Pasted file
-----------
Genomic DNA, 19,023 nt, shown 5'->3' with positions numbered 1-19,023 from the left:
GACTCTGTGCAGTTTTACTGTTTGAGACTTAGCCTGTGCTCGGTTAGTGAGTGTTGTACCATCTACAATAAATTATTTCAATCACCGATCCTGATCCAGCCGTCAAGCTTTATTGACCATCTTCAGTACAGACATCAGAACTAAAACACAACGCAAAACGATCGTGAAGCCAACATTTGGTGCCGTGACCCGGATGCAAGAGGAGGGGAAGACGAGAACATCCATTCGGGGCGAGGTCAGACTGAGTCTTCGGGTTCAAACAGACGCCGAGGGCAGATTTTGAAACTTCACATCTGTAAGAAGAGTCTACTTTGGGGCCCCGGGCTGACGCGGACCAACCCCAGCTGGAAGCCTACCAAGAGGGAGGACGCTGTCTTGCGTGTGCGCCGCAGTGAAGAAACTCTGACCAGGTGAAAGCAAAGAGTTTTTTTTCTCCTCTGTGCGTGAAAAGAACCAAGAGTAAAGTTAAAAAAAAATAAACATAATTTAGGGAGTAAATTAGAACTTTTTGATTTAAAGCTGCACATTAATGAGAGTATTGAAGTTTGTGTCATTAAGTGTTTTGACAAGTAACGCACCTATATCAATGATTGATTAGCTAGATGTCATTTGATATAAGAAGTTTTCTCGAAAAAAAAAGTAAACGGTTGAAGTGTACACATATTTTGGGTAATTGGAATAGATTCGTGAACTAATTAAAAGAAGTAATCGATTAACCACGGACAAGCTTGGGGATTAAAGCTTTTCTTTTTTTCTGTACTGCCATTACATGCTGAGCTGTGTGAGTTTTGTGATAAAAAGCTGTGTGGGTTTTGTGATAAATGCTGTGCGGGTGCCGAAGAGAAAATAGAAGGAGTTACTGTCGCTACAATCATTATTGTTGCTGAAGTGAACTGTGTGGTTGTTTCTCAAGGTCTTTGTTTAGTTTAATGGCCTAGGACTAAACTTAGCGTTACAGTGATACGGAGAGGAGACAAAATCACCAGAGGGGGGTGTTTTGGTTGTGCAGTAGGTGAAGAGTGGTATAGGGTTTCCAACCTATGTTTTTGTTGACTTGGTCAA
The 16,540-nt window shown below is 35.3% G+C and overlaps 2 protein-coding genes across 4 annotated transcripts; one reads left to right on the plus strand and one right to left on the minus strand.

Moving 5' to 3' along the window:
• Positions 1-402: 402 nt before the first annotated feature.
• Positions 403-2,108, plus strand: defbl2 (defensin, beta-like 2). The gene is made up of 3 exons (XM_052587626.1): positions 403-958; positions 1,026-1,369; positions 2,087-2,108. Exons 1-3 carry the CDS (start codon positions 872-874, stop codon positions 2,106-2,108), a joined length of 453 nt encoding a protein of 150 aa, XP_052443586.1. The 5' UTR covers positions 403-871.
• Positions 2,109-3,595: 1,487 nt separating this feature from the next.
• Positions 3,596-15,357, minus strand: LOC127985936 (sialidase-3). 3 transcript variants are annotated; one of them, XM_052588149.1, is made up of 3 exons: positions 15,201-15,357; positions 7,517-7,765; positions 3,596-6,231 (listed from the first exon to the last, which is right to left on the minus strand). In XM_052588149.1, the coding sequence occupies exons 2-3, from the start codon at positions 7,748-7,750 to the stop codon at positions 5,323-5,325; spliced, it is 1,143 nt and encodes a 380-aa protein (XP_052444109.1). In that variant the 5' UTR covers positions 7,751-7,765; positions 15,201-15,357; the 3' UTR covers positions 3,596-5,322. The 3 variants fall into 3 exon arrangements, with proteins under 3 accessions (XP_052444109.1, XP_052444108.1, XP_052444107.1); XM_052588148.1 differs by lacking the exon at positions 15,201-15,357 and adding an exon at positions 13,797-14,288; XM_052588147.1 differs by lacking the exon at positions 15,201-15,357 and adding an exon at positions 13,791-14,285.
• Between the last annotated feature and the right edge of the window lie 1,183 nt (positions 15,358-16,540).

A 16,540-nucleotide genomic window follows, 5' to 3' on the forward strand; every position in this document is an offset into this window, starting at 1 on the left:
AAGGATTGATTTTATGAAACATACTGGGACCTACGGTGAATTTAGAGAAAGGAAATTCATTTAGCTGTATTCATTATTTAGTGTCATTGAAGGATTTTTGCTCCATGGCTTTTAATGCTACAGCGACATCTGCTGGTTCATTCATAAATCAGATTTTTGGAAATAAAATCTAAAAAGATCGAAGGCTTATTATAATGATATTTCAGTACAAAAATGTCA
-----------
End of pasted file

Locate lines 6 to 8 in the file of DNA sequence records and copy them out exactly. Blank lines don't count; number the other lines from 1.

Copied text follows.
• Positions 403-2,108, plus strand: defbl2 (defensin, beta-like 2). The gene is made up of 3 exons (XM_052587626.1): positions 403-958; positions 1,026-1,369; positions 2,087-2,108. Exons 1-3 carry the CDS (start codon positions 872-874, stop codon positions 2,106-2,108), a joined length of 453 nt encoding a protein of 150 aa, XP_052443586.1. The 5' UTR covers positions 403-871.
• Positions 2,109-3,595: 1,487 nt separating this feature from the next.
• Positions 3,596-15,357, minus strand: LOC127985936 (sialidase-3). 3 transcript variants are annotated; one of them, XM_052588149.1, is made up of 3 exons: positions 15,201-15,357; positions 7,517-7,765; positions 3,596-6,231 (listed from the first exon to the last, which is right to left on the minus strand). In XM_052588149.1, the coding sequence occupies exons 2-3, from the start codon at positions 7,748-7,750 to the stop codon at positions 5,323-5,325; spliced, it is 1,143 nt and encodes a 380-aa protein (XP_052444109.1). In that variant the 5' UTR covers positions 7,751-7,765; positions 15,201-15,357; the 3' UTR covers positions 3,596-5,322. The 3 variants fall into 3 exon arrangements, with proteins under 3 accessions (XP_052444109.1, XP_052444108.1, XP_052444107.1); XM_052588148.1 differs by lacking the exon at positions 15,201-15,357 and adding an exon at positions 13,797-14,288; XM_052588147.1 differs by lacking the exon at positions 15,201-15,357 and adding an exon at positions 13,791-14,285.